Can hs-cTn Reclassify Non-ST Elevation ACS?
A 60-year-old male patient with a history of dyslipidemia presented to the emergency department with worsening chest pain. He first developed chest pain 1 week prior while riding his bicycle. He described left-sided dull chest pain with a pressure quality that radiated down his left arm. The pain lasted 10 minutes and resolved with rest. Over the subsequent week, he developed chest pain with less exertion, including walking up a flight of stairs and, more recently, preparing for bed. He now presented with chest pain that started 6 hours ago and occurred while lying in bed, again lasting approximately 10 minutes. His medications include aspirin 81 mg and fish oil daily. He is a nonsmoker and works as an electrician. He has a family history of early coronary artery disease; his father died from a myocardial infarction (MI) at the age of 55.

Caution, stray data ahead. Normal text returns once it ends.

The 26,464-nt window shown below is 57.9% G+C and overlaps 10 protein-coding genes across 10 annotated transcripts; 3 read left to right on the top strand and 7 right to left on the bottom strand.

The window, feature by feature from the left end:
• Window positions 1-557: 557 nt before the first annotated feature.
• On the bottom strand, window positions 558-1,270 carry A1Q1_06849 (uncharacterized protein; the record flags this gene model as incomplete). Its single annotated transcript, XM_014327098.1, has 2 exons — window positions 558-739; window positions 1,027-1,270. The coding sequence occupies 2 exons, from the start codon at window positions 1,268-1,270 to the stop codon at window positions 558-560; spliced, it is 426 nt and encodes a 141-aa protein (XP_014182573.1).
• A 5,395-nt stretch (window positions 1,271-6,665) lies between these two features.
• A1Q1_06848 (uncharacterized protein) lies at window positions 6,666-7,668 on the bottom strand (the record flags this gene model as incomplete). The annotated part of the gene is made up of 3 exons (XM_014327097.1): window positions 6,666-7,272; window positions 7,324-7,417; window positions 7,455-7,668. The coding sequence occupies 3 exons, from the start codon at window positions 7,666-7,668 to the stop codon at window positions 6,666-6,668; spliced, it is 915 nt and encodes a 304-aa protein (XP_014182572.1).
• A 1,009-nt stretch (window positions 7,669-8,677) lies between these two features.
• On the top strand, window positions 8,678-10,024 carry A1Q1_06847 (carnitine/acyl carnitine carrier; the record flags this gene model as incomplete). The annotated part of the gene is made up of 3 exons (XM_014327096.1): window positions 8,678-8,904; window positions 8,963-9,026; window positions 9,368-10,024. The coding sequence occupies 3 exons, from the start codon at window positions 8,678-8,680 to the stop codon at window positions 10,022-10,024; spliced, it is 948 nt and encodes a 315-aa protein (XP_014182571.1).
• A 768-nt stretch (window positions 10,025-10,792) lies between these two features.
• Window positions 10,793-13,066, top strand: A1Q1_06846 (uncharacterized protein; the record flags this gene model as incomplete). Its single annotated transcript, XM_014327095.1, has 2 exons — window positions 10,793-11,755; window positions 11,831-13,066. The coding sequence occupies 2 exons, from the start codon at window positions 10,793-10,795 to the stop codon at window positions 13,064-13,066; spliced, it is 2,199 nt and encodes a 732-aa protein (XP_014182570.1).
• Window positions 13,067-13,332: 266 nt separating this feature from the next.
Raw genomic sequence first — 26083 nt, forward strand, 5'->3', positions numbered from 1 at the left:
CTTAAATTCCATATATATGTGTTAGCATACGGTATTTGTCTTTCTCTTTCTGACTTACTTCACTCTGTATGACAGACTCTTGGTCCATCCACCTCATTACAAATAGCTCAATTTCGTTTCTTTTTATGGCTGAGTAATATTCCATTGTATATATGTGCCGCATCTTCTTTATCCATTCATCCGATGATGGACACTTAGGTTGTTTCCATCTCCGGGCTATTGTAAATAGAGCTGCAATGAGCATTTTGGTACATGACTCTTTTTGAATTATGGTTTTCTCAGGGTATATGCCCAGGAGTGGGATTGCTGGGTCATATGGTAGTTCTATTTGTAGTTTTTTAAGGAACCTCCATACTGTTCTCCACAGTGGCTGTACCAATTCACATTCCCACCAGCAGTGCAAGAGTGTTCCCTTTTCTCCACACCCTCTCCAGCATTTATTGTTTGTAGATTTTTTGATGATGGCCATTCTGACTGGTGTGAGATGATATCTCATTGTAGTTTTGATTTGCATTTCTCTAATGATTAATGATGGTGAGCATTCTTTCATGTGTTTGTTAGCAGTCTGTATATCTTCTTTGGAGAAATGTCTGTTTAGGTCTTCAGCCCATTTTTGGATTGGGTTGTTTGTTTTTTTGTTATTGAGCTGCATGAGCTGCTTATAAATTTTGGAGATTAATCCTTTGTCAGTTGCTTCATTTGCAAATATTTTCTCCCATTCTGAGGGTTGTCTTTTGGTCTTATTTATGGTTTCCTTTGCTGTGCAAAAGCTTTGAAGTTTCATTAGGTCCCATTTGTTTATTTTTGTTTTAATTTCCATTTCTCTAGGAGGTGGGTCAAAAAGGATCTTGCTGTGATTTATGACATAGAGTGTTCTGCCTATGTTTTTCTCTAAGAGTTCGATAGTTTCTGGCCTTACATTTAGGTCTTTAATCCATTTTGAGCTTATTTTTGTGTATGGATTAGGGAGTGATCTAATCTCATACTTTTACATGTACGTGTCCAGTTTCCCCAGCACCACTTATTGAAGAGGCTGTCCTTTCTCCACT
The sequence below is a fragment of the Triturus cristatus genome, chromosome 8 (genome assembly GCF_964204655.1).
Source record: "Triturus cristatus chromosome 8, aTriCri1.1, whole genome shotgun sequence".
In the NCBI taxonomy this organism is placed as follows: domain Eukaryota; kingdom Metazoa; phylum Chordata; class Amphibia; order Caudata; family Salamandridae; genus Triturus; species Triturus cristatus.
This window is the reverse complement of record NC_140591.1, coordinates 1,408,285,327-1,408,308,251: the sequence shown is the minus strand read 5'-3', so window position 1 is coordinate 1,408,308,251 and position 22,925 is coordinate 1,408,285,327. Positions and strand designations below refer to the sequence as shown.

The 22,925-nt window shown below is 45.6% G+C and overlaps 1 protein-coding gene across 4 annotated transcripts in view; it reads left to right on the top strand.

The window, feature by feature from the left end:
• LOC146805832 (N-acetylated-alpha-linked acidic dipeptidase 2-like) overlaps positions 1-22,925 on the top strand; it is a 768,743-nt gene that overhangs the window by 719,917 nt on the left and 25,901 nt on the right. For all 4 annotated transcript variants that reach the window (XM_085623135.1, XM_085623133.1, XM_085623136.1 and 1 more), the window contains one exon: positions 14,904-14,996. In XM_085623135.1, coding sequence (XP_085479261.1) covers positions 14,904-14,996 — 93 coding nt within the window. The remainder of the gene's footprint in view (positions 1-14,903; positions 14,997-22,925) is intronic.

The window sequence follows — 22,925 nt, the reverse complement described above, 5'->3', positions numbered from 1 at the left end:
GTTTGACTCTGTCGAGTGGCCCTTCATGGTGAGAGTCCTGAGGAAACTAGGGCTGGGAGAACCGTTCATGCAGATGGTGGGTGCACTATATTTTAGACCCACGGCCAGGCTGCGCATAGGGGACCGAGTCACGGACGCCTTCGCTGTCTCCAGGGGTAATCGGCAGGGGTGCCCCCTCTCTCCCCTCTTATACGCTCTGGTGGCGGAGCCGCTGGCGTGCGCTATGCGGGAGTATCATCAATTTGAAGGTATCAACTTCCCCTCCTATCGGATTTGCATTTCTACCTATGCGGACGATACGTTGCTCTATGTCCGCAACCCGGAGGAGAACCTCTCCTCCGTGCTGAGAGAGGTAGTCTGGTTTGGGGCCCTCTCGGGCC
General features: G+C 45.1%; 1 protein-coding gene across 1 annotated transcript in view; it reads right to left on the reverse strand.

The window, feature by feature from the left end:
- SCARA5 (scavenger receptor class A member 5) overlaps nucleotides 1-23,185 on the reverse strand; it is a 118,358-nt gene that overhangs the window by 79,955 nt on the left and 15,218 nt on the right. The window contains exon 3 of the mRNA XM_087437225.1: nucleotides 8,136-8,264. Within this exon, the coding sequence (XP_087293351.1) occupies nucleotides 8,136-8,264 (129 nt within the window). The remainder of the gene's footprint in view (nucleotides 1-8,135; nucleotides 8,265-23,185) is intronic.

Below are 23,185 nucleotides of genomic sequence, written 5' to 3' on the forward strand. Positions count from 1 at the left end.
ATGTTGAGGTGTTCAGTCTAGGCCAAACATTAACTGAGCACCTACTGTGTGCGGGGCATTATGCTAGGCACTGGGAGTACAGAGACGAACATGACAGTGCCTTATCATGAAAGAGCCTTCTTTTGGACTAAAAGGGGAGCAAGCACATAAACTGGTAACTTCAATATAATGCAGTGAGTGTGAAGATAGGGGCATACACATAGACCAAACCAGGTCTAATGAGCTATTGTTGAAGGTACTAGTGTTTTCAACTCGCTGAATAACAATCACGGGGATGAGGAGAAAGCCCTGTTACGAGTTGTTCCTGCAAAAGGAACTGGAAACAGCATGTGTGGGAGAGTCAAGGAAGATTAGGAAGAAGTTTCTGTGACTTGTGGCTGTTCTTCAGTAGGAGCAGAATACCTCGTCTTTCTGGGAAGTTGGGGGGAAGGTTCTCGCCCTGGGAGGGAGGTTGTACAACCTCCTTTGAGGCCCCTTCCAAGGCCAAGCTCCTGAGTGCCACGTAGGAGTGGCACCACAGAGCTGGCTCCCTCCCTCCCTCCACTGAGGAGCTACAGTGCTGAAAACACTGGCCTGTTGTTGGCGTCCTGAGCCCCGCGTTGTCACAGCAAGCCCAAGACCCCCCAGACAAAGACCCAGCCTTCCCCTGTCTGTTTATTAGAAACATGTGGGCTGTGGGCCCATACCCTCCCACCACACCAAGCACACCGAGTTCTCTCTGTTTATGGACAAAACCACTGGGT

On arrival, his blood pressure was 145/80 mmHg, and his heart rate was 67 bpm. Physical exam demonstrated a man in no acute distress lying comfortably in bed. Cardiac exam demonstrated regular rate and rhythm with normal heart sounds and without murmurs or rubs. He had no jugular venous distention. His lungs were clear to auscultation, and he had no peripheral edema.
A 12-lead electrocardiogram (ECG) demonstrated normal sinus rhythm and was otherwise unremarkable with no ischemic changes. Chest x-ray was normal. Laboratory work-up obtained included a hemoglobin of 14.5g/dL, creatinine of 1.1mg/dL (estimated glomerular filtration rate >60 mL/min/BSA), and an initial fourth generation cardiac troponin T (cTnT) of <0.01 ng/mL (99th percentile upper reference limit <0.01 ng/mL) at presentation. He was admitted for concerns of suspected acute coronary syndrome (ACS) and underwent serial cTnT measurements at 3 and 6 hours, which were both <99th percentile (<0.01 ng/ml).
Based on the above information, what is the most appropriate next step?